T H E   H O N E Y    J A R


One hundred years after the strange one

lay down dripping in darkness,

the soldered seals were worked

with picks and hammerfall.


The break of bronze welled in the chamber.



The elite traders swayed

like dying pendulums against the walls,

their heads following the hands of them

who chiseled in exact strokes by torch.



Then the pendulums gave out―the men’s eyes

froze, heads hummed, as the Arabs lifted the stone

lid of the honey jar.


Looking into the container, through the pip

thick with amberish transparency,

there, as if in death’s hard yellow womb,

the mellified man lay folded and macerated.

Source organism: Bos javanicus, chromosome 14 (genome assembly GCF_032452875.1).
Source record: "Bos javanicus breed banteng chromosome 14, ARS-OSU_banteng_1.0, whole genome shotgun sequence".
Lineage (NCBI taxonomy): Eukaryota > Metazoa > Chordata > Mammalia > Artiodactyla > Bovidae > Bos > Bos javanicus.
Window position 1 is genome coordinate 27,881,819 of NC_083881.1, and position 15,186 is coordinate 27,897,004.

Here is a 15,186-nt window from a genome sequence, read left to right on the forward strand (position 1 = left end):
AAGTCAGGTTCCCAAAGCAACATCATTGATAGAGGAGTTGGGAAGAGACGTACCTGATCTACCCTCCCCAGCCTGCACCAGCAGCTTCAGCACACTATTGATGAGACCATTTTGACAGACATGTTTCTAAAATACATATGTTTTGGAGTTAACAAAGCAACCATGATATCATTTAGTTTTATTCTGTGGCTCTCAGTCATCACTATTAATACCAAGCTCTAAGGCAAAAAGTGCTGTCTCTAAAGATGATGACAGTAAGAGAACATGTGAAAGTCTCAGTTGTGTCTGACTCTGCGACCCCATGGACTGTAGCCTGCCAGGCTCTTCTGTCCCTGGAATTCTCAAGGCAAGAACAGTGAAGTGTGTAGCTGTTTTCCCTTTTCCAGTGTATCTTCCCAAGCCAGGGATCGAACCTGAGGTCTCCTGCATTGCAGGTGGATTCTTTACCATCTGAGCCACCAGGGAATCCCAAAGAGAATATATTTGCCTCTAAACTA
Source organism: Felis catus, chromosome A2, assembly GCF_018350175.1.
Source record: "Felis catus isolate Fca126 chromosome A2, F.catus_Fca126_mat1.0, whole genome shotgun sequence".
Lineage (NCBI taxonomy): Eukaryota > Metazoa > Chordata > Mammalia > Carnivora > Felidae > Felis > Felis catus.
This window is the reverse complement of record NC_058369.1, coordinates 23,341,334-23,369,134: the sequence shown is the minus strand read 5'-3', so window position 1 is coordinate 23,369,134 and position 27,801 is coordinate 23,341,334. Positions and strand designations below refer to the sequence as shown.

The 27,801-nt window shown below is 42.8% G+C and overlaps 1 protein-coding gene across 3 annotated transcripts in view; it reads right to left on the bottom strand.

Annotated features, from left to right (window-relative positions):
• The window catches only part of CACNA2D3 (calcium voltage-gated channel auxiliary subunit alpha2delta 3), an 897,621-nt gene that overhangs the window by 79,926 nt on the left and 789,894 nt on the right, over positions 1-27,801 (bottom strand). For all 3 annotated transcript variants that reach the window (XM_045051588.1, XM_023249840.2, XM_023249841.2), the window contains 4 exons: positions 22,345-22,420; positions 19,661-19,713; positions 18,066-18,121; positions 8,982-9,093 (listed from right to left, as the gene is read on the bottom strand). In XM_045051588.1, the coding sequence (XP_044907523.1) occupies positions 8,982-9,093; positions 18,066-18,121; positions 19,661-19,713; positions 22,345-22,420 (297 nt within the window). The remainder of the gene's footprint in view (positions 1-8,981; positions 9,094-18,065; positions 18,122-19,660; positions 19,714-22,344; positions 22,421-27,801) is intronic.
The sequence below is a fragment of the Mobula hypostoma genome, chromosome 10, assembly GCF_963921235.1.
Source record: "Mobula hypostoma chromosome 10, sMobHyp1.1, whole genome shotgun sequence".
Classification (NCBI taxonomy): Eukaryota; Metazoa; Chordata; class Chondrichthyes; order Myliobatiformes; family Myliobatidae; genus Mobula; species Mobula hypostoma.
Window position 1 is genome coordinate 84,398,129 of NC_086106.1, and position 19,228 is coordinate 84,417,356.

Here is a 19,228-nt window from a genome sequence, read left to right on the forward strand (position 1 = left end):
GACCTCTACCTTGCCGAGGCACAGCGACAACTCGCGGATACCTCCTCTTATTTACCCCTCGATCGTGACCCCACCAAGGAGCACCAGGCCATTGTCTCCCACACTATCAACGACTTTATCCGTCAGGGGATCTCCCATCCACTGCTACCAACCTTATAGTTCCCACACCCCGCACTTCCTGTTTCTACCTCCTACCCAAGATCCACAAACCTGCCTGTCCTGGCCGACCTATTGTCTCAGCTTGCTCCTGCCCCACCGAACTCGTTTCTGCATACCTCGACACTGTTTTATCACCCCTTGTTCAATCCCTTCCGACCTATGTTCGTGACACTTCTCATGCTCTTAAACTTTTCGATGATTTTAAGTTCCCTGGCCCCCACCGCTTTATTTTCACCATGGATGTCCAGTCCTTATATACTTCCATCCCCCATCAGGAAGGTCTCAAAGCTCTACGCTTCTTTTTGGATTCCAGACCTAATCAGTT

There the honey deepened the divine construction.

The wasted stomach, once for melting down what fruit

the world gave it, grew a brown fig

and glistened.


Merchant, toiler, trader―all alike and simple then

lurched souls and the bodies’ cold

came suddenly from cellar or from moon,

the underground-of-man, the sea.




The eyes had a look of meteor, as a distant color

come too near―the Arabs turned their faces

into further corners of the chamber

to feign cool waiting while they breathed.

The tradermen crowded the mouth

of the stone, to measure out their portions,

all sinew and gaunt, reek of camel-back,

still gawking.



Those shriveled orbs did worse than a mummy.

For each man measuring the corpse

found that day, and each thereafter,

some lingering stink of the living.


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